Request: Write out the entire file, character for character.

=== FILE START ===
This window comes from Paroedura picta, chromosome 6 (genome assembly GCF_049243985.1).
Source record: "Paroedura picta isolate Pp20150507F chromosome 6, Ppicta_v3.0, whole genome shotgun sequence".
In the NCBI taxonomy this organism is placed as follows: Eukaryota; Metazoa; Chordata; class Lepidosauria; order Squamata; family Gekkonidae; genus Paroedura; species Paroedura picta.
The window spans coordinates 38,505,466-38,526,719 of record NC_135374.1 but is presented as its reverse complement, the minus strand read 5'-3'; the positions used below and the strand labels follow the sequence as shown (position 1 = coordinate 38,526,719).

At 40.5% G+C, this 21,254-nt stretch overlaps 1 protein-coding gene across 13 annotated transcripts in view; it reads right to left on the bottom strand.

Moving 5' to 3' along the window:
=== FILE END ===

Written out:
This window comes from Paroedura picta, chromosome 6 (genome assembly GCF_049243985.1).
Source record: "Paroedura picta isolate Pp20150507F chromosome 6, Ppicta_v3.0, whole genome shotgun sequence".
In the NCBI taxonomy this organism is placed as follows: Eukaryota; Metazoa; Chordata; class Lepidosauria; order Squamata; family Gekkonidae; genus Paroedura; species Paroedura picta.
The window spans coordinates 38,505,466-38,526,719 of record NC_135374.1 but is presented as its reverse complement, the minus strand read 5'-3'; the positions used below and the strand labels follow the sequence as shown (position 1 = coordinate 38,526,719).

At 40.5% G+C, this 21,254-nt stretch overlaps 1 protein-coding gene across 13 annotated transcripts in view; it reads right to left on the bottom strand.

Moving 5' to 3' along the window: